Response times improve for Benton County Fire District 4 - NBC Right Now/KNDO/KNDU Tri-Cities, Yakima, WA |

Response times improve for Benton County Fire District 4

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WEST RICHLAND, WA – Emergency response times for Benton County Fire District 4 have improved in the first quarter of 2017. In 2016, it took the agency an average of 8:47 to reach an emergency after being dispatched. As of March 31, 2017, that time had improved by 1:06 for an average response time of 7:41.

“Every second counts in a fire or medical emergency,” said Fire Chief Bill Whealan. “We are pleased with these numbers, but there is still room for improvement.”

Chief Whealan is referring to the west side of the fire district. Response times vary depending on where an emergency occurs in Benton County Fire District 4’s service territory. For example, emergencies that occur close to the agency’s two staffed stations on Bombing Range Road and Harrington Road see a response time of 5:31 to 10 minutes.

More concerning for fire district personnel are residents in the west side of the fire district. Response times can take as long as 16:45 minutes in these areas.

Benton County Fire District 4 has been planning for some time to build a new station on the west side to reduce response times. Staffing and equipping a third station also will improve emergency response capabilities district-wide and the agency’s ability to respond to multiple emergencies that come in at the same time.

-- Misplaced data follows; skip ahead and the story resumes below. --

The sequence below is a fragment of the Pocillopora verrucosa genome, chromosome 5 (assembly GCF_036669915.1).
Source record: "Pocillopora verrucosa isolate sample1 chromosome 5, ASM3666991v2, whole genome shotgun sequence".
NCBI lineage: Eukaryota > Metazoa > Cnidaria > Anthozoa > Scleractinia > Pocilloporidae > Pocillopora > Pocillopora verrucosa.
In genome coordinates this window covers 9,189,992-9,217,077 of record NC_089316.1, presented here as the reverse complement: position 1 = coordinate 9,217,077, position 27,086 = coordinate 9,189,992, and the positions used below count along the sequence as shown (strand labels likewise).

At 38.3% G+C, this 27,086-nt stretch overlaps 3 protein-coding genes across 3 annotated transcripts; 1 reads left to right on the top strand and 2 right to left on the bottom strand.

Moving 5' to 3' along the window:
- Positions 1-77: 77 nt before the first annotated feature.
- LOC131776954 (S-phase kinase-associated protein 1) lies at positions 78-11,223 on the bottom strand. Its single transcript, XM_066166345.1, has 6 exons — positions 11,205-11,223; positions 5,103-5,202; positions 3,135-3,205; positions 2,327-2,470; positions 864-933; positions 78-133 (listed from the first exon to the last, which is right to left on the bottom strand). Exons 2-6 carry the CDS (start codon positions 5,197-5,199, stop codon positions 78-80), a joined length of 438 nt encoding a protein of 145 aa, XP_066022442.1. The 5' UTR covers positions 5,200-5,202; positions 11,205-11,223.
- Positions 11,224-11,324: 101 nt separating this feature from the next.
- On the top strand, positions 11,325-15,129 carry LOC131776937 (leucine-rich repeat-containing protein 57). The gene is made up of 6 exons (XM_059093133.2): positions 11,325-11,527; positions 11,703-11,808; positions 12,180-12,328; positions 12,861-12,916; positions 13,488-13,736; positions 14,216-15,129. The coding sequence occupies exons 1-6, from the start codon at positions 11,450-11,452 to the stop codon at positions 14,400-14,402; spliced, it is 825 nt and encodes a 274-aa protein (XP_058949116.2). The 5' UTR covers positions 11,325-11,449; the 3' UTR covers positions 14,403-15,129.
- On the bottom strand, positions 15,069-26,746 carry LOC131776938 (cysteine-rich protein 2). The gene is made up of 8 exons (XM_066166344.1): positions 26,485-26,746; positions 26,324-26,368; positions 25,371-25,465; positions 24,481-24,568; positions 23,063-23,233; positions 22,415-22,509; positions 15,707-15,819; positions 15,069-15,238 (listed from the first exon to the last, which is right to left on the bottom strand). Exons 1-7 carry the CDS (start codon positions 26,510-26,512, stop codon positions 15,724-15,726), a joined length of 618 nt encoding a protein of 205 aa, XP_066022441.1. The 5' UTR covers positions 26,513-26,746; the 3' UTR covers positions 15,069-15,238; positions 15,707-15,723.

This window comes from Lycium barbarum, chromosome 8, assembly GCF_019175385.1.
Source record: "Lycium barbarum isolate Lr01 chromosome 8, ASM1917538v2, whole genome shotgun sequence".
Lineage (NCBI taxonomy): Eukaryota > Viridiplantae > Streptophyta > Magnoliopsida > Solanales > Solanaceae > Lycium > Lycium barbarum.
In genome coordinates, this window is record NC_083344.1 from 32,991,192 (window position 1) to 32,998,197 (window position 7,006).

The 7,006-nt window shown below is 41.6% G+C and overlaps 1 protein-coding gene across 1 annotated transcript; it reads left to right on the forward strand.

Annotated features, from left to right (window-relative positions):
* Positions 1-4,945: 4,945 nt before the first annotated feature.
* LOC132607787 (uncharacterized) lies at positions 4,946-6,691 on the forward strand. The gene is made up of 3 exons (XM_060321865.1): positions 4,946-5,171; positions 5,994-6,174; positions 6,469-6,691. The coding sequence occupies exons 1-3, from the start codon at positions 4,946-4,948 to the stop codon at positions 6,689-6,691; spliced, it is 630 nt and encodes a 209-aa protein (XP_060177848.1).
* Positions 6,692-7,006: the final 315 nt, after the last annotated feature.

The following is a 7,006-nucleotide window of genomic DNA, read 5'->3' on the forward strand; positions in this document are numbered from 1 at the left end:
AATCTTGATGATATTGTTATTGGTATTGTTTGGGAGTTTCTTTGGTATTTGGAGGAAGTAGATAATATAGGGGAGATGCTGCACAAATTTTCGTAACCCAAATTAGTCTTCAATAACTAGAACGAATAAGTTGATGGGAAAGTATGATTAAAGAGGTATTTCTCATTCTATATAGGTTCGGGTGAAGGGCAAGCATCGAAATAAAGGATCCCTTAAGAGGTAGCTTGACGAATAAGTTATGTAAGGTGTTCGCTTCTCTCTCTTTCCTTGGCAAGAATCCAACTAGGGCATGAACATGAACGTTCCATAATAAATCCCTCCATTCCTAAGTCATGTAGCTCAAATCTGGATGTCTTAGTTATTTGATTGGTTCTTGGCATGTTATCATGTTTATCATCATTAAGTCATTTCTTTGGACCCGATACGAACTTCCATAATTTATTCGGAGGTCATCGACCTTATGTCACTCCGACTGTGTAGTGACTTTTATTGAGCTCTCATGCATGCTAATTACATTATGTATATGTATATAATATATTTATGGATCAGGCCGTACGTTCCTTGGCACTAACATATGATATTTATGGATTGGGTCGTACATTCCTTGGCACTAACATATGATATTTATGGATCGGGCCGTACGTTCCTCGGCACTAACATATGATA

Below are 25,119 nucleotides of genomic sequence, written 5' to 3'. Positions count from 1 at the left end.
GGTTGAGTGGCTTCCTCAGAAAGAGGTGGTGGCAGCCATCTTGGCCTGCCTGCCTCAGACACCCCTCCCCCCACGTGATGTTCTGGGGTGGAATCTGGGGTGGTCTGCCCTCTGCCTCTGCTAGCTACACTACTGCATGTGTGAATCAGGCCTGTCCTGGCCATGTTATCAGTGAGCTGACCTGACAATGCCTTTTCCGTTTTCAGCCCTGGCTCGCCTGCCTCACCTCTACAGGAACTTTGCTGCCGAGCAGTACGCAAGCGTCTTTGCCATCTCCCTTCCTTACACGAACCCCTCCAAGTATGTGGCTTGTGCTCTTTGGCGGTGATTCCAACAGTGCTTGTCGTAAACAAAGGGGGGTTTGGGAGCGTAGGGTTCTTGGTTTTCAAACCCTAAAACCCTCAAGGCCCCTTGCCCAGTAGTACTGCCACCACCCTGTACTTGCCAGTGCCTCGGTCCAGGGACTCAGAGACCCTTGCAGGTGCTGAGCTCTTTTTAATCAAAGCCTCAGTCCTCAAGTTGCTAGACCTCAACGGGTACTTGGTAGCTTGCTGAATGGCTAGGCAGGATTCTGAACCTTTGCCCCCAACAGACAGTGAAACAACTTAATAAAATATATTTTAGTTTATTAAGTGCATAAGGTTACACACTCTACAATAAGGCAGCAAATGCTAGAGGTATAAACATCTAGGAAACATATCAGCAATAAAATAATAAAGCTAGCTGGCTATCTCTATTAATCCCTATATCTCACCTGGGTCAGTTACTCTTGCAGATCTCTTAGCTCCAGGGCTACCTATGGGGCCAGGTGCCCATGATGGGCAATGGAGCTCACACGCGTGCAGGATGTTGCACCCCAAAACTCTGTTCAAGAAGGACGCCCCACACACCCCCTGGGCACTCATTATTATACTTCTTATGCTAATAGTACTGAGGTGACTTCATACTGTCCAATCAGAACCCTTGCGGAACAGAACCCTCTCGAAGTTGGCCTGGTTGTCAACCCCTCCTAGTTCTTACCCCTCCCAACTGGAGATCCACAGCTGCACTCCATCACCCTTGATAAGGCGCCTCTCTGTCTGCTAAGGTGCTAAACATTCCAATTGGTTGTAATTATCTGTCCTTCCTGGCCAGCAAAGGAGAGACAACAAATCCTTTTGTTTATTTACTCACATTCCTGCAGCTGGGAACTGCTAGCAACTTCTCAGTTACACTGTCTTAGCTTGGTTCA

Growth is coming from the City of West Richland, the school district and economic development efforts around the wine industry. The fire district purchased property in the Red Mountain area and is considering a bond sometime in 2018 to fund the construction and replace aging apparatus. There will be a lengthy public process before a final decision is made by the Board of Fire Commissioners.

Like most fire agencies, daily emergency operations at Benton County Fire District 4 are funded through two property tax levies – one for fire and another for EMS. Capital items, such as apparatus and facilities, are usually funded through voter-approved bonds that sunset. In 2016, Benton County Fire District 4 paid off a bond that purchased ambulances and renovated a station to improve its EMS program.

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